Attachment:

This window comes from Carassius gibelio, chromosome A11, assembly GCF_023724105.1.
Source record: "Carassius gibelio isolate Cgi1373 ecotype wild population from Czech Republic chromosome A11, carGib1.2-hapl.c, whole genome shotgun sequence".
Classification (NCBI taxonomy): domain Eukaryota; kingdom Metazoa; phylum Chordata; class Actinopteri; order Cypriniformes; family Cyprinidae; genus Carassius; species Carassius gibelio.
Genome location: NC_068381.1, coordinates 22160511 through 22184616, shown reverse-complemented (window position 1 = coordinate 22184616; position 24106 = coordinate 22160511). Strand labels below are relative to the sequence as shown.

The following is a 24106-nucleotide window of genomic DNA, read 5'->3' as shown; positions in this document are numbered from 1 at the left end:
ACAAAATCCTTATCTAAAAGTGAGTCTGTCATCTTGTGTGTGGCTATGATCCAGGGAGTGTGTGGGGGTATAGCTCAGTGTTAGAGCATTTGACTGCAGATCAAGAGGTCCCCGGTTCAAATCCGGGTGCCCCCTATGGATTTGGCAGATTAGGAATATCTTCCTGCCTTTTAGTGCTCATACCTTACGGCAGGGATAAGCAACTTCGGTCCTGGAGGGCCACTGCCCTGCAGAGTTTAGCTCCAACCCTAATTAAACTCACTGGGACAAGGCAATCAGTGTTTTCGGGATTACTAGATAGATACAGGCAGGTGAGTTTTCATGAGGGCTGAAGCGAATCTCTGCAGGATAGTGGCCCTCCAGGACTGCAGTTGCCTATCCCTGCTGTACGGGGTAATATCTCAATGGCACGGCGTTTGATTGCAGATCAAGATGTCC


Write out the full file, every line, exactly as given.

This window comes from Carassius gibelio, chromosome A11, assembly GCF_023724105.1.
Source record: "Carassius gibelio isolate Cgi1373 ecotype wild population from Czech Republic chromosome A11, carGib1.2-hapl.c, whole genome shotgun sequence".
Classification (NCBI taxonomy): domain Eukaryota; kingdom Metazoa; phylum Chordata; class Actinopteri; order Cypriniformes; family Cyprinidae; genus Carassius; species Carassius gibelio.
Genome location: NC_068381.1, coordinates 22160511 through 22184616, shown reverse-complemented (window position 1 = coordinate 22184616; position 24106 = coordinate 22160511). Strand labels below are relative to the sequence as shown.

The following is a 24106-nucleotide window of genomic DNA, read 5'->3' as shown; positions in this document are numbered from 1 at the left end:
ACAAAATCCTTATCTAAAAGTGAGTCTGTCATCTTGTGTGTGGCTATGATCCAGGGAGTGTGTGGGGGTATAGCTCAGTGTTAGAGCATTTGACTGCAGATCAAGAGGTCCCCGGTTCAAATCCGGGTGCCCCCTATGGATTTGGCAGATTAGGAATATCTTCCTGCCTTTTAGTGCTCATACCTTACGGCAGGGATAAGCAACTTCGGTCCTGGAGGGCCACTGCCCTGCAGAGTTTAGCTCCAACCCTAATTAAACTCACTGGGACAAGGCAATCAGTGTTTTCGGGATTACTAGATAGATACAGGCAGGTGAGTTTTCATGAGGGCTGAAGCGAATCTCTGCAGGATAGTGGCCCTCCAGGACTGCAGTTGCCTATCCCTGCTGTACGGGGTAATATCTCAATGGCACGGCGTTTGATTGCAGATCAAGATGTCC